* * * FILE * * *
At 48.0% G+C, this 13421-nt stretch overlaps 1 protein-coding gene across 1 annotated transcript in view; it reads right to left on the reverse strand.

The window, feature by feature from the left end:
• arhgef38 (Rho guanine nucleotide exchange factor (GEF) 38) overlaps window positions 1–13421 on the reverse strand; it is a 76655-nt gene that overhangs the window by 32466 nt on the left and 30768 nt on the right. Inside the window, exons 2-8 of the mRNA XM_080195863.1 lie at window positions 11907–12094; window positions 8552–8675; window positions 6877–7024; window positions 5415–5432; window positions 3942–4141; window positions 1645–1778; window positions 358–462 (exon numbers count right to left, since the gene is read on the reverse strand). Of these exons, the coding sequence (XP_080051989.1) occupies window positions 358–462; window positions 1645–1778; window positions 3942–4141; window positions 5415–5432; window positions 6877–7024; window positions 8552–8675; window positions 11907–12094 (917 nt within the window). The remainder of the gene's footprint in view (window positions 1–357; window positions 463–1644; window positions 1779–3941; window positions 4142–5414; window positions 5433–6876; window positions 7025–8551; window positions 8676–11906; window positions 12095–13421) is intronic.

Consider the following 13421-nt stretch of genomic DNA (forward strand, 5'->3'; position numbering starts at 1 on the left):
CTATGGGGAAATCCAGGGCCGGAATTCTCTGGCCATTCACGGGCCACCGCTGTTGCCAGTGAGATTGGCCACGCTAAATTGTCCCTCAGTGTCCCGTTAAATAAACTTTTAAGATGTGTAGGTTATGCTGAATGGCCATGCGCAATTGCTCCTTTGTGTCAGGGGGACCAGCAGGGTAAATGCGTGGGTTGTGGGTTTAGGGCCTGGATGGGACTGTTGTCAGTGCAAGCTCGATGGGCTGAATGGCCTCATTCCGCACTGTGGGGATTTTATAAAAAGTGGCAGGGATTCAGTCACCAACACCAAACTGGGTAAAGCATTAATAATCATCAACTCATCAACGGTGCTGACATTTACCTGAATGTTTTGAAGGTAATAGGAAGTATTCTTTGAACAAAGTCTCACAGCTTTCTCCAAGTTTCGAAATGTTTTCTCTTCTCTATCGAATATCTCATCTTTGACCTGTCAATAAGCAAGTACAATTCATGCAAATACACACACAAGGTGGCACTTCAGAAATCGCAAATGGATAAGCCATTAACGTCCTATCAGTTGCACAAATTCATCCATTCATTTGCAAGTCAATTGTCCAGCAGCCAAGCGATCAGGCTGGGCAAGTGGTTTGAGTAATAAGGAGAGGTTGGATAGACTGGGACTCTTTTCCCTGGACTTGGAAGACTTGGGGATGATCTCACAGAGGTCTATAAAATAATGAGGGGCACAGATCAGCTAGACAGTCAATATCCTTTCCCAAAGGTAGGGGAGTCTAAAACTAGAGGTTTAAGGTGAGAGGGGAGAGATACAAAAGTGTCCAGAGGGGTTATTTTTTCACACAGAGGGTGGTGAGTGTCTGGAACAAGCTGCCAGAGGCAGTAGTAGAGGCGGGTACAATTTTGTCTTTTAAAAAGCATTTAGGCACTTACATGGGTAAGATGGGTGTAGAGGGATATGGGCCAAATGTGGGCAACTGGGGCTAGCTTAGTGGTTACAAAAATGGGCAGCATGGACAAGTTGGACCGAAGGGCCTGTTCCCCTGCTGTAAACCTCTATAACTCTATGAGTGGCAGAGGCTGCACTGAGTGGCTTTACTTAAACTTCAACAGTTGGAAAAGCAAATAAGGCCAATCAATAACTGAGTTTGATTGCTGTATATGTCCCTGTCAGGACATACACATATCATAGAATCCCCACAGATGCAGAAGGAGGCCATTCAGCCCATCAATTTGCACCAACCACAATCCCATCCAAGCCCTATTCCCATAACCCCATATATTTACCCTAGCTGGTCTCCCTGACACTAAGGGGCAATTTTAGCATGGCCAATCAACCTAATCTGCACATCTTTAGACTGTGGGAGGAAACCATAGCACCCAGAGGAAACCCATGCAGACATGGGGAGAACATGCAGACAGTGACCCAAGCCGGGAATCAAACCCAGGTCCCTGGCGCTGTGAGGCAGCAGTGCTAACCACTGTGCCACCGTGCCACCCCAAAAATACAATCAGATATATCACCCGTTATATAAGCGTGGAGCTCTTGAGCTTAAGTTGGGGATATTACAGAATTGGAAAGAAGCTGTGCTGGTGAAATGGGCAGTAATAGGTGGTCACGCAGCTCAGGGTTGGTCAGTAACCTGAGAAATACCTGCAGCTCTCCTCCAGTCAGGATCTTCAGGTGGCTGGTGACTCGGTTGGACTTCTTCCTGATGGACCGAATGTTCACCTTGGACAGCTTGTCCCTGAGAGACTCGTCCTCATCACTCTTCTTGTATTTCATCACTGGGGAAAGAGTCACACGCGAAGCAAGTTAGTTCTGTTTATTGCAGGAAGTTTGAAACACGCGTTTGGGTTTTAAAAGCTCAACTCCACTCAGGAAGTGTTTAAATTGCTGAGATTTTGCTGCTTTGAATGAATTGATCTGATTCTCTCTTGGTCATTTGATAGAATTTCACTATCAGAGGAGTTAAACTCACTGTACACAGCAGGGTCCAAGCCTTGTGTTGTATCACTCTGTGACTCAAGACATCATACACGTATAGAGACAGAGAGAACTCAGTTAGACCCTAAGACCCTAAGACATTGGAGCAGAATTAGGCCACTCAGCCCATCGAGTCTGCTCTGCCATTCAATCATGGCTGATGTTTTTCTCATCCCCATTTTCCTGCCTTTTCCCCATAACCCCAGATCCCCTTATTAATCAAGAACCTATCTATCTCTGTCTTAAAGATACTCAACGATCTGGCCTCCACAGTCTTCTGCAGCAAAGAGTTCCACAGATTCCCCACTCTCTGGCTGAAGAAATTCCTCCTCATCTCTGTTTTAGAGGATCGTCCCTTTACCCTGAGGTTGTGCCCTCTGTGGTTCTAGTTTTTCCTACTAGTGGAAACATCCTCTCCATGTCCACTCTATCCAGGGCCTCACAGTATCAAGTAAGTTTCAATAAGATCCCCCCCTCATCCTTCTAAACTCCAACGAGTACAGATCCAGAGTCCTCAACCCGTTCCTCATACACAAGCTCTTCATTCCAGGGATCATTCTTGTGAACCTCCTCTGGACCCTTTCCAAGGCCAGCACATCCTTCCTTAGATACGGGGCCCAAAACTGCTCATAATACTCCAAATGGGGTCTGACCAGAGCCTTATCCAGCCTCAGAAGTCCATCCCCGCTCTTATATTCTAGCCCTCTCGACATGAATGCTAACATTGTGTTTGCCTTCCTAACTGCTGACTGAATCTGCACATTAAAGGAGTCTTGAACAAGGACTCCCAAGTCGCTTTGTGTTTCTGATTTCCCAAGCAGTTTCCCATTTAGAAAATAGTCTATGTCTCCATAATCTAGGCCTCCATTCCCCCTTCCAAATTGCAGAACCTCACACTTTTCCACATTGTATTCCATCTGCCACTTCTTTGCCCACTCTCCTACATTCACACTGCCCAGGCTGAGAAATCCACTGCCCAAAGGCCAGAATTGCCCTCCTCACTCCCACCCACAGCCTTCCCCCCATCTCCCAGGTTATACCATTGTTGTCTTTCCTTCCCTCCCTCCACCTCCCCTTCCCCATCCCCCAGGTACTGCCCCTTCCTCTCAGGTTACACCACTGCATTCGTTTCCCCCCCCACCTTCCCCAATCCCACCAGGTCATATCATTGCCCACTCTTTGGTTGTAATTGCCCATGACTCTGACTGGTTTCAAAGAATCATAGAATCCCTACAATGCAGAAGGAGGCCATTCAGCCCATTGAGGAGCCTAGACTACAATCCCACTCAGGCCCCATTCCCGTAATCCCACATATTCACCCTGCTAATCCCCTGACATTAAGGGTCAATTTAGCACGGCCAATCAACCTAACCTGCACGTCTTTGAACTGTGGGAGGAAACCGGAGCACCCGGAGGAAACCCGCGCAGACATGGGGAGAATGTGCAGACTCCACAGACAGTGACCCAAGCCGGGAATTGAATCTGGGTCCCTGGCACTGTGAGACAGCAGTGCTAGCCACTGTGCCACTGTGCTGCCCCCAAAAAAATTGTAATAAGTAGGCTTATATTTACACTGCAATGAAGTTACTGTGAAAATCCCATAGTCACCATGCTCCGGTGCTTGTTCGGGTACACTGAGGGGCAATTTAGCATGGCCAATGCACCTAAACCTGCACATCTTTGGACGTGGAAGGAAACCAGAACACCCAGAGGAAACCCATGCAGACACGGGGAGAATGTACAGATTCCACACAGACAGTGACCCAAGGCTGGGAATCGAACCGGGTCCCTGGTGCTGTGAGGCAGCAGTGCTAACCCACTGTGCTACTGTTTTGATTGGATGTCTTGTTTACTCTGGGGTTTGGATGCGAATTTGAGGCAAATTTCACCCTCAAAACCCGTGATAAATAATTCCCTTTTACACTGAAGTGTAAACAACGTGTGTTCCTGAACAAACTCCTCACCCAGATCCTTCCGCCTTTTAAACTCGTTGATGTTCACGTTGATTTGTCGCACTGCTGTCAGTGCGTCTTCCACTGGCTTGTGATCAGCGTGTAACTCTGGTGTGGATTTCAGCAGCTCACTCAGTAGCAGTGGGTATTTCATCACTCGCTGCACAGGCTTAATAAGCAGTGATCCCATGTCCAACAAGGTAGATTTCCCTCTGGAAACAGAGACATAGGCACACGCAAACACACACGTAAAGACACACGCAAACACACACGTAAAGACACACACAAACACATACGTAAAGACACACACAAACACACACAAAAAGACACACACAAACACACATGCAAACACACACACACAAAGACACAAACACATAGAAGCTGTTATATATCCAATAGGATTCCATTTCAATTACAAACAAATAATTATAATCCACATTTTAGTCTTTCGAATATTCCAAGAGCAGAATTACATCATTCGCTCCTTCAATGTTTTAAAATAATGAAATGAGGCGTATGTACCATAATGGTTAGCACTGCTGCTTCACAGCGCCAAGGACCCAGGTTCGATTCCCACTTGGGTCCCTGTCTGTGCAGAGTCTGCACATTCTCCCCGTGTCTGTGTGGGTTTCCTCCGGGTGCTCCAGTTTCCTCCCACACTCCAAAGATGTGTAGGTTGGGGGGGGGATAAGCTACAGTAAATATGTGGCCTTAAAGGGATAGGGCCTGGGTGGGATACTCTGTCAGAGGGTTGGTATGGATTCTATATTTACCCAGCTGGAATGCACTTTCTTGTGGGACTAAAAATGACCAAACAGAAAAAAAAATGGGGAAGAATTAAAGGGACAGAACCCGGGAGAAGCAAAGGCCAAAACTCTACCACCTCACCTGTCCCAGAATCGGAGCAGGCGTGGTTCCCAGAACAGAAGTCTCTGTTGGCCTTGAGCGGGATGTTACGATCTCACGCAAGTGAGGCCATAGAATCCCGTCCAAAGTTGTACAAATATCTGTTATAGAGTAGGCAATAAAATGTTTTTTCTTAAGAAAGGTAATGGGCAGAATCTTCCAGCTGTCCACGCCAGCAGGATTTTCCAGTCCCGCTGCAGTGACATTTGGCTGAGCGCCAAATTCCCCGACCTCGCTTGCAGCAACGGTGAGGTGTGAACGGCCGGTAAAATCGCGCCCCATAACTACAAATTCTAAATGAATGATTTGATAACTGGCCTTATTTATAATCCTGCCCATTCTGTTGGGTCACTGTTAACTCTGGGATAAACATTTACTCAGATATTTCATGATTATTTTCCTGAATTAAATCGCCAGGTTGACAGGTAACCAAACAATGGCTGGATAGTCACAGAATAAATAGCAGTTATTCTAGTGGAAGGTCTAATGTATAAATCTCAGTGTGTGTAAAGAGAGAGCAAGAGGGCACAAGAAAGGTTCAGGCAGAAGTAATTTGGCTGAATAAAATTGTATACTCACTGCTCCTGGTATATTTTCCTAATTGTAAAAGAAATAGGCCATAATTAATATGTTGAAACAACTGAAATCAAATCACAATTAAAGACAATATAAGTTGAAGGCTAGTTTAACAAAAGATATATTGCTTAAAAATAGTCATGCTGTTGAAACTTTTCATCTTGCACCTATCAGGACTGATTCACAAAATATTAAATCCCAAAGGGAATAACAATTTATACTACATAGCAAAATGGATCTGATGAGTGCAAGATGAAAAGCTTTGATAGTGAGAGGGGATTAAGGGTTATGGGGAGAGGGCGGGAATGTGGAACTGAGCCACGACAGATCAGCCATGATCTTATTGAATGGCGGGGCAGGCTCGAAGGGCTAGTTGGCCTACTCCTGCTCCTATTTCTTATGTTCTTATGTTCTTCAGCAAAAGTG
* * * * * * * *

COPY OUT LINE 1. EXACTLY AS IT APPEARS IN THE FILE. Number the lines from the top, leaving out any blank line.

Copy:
At 48.0% G+C, this 13421-nt stretch overlaps 1 protein-coding gene across 1 annotated transcript in view; it reads right to left on the reverse strand.